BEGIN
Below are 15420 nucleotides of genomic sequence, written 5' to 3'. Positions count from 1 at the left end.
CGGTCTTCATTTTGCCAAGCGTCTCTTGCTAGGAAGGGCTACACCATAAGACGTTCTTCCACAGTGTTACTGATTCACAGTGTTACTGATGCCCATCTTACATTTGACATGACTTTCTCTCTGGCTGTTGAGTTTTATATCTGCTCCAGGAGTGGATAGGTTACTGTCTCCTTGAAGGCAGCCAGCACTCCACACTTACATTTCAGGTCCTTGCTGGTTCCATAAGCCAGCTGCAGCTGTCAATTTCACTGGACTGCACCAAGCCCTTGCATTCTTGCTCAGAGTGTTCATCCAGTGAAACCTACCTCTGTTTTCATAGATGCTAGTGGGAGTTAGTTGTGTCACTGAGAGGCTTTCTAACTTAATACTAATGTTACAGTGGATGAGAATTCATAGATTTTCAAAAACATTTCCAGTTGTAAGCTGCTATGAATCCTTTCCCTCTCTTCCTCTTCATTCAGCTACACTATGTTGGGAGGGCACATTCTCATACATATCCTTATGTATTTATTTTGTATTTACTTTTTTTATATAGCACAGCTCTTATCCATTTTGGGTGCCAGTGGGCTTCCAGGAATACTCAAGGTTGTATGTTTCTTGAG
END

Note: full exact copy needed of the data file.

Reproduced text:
Below are 15420 nucleotides of genomic sequence, written 5' to 3'. Positions count from 1 at the left end.
CGGTCTTCATTTTGCCAAGCGTCTCTTGCTAGGAAGGGCTACACCATAAGACGTTCTTCCACAGTGTTACTGATTCACAGTGTTACTGATGCCCATCTTACATTTGACATGACTTTCTCTCTGGCTGTTGAGTTTTATATCTGCTCCAGGAGTGGATAGGTTACTGTCTCCTTGAAGGCAGCCAGCACTCCACACTTACATTTCAGGTCCTTGCTGGTTCCATAAGCCAGCTGCAGCTGTCAATTTCACTGGACTGCACCAAGCCCTTGCATTCTTGCTCAGAGTGTTCATCCAGTGAAACCTACCTCTGTTTTCATAGATGCTAGTGGGAGTTAGTTGTGTCACTGAGAGGCTTTCTAACTTAATACTAATGTTACAGTGGATGAGAATTCATAGATTTTCAAAAACATTTCCAGTTGTAAGCTGCTATGAATCCTTTCCCTCTCTTCCTCTTCATTCAGCTACACTATGTTGGGAGGGCACATTCTCATACATATCCTTATGTATTTATTTTGTATTTACTTTTTTTATATAGCACAGCTCTTATCCATTTTGGGTGCCAGTGGGCTTCCAGGAATACTCAAGGTTGTATGTTTCTTGAG